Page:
What Brysing said is what I was taught in school, what is more is that it corresponds sublimely to the traditional magical associations with the days of the week, however I am unaware which came first- the names of the days, or the associations thereof.
By: Brysing Moderator / Adept Jan 17, 2014
Post # 5
Until the Vikings came, there doesn't seem to be any names for the days. With the coming of Christianity there was the Sabbath,day of rest. But at that time most people worked in agriculture, and farming never had a day of rest! Even today, if farmers go to church, the work is carried on.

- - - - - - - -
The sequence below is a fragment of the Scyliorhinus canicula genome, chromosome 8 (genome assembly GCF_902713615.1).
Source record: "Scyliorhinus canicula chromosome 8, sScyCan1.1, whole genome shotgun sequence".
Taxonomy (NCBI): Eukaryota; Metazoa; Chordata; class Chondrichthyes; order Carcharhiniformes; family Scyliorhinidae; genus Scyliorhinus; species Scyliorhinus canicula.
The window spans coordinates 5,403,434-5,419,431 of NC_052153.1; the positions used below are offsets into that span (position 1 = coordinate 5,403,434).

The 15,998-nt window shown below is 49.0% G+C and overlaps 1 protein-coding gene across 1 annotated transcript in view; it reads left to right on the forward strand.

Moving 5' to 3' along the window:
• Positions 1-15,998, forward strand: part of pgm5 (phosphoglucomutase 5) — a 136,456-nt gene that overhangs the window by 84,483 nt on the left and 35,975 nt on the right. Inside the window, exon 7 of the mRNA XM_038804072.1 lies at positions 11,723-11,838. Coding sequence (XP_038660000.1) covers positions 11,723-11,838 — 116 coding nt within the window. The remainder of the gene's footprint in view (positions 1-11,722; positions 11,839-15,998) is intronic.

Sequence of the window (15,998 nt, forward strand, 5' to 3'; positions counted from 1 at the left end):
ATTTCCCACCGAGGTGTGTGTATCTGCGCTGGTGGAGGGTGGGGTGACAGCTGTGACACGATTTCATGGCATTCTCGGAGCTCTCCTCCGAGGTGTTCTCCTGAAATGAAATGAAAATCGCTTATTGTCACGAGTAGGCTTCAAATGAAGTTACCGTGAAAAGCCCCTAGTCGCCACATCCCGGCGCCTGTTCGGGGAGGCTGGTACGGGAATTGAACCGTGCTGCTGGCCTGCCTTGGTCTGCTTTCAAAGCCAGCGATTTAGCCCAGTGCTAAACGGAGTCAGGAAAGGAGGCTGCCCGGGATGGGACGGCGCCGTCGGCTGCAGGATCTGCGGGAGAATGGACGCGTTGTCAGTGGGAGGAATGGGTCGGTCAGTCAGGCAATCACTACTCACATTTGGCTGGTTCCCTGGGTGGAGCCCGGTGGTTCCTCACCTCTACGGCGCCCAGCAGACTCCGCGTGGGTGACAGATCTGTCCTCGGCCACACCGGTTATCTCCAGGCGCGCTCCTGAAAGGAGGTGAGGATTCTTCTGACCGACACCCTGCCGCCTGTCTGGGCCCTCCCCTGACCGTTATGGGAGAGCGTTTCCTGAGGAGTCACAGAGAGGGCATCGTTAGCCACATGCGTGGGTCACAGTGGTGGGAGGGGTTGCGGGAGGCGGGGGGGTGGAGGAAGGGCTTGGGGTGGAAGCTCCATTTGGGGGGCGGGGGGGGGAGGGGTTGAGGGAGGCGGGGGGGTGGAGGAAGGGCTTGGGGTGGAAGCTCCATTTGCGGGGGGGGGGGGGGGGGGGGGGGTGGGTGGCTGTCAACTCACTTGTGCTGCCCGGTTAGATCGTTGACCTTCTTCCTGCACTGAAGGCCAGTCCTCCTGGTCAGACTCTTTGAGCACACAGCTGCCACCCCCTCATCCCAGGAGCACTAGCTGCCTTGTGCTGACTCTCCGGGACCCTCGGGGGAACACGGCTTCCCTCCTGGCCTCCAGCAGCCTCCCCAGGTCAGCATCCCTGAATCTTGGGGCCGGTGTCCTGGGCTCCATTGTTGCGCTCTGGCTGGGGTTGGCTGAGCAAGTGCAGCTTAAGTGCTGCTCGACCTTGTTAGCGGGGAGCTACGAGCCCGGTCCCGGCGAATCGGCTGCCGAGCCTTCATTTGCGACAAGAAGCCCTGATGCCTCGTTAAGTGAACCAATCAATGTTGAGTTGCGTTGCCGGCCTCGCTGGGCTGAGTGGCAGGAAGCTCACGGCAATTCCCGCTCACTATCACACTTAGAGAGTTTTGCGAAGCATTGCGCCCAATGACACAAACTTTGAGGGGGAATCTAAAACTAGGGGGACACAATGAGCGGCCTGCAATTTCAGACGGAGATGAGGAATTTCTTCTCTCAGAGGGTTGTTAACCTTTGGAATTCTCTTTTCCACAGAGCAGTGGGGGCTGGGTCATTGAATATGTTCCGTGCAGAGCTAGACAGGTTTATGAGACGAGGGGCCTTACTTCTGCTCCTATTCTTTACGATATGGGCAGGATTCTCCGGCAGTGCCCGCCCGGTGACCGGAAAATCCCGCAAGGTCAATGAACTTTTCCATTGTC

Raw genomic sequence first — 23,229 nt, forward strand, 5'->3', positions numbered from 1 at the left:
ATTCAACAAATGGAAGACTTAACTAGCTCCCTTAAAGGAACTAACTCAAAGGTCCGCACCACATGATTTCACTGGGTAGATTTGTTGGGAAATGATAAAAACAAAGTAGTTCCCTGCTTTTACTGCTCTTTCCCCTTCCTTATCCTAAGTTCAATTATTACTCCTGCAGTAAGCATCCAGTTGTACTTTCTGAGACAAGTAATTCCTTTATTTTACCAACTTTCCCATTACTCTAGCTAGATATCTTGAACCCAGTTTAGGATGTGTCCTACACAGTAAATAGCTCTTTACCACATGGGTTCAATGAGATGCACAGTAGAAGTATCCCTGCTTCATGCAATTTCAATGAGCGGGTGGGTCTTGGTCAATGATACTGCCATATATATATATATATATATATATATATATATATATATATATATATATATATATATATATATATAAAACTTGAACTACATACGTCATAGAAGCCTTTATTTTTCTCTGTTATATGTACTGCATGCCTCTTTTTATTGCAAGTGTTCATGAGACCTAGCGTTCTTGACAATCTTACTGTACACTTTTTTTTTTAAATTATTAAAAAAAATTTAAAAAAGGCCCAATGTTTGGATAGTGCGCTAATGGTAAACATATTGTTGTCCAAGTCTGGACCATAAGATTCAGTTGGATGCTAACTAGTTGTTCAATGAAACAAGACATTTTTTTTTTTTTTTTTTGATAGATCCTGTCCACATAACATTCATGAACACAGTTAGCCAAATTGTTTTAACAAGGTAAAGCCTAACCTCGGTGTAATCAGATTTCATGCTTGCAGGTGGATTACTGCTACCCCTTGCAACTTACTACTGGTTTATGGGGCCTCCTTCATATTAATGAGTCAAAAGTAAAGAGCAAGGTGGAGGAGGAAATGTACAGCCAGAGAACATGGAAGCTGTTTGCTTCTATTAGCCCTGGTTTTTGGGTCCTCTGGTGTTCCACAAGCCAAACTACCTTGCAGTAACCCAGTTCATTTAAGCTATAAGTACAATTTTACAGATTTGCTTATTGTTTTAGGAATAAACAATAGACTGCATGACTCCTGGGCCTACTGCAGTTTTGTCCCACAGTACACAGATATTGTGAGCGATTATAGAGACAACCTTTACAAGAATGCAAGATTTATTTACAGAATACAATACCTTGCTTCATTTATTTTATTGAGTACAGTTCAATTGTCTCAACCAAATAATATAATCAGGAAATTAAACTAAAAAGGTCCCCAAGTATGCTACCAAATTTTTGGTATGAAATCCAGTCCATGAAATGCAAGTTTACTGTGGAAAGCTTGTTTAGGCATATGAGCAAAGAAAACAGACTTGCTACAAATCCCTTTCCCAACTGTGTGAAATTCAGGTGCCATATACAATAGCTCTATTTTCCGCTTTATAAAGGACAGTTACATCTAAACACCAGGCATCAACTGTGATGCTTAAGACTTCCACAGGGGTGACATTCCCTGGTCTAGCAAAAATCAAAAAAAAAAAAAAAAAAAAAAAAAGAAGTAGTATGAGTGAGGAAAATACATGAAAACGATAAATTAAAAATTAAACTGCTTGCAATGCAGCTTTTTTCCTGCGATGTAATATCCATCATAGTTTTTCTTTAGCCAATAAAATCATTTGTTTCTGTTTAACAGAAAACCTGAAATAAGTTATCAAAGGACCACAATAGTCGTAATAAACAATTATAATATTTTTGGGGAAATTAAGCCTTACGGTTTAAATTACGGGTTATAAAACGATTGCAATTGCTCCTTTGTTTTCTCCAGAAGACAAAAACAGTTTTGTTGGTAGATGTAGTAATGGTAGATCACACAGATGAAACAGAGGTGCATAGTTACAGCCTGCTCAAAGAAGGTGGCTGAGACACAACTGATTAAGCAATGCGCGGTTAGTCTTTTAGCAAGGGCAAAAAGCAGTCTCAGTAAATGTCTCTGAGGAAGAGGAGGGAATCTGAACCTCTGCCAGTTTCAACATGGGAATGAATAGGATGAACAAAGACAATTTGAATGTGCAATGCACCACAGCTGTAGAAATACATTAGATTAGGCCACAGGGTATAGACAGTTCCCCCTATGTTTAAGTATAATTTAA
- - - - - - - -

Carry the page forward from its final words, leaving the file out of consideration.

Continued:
By: Personified Moderator / Knowledgeable Jan 20, 2014
Post # 6
In Old English Thursday is spelt like "thursdaeg" which literally translated to "Thor's day" and also "thunresdaeg" which literally translated to "thunder day". In Old Norse, Thursday was "thorsdagr", again meaning "Thors day". Close to the word Thurse, but different. I don't think Thursday had any connection to the Jotunfolk, if that's what you were asking about.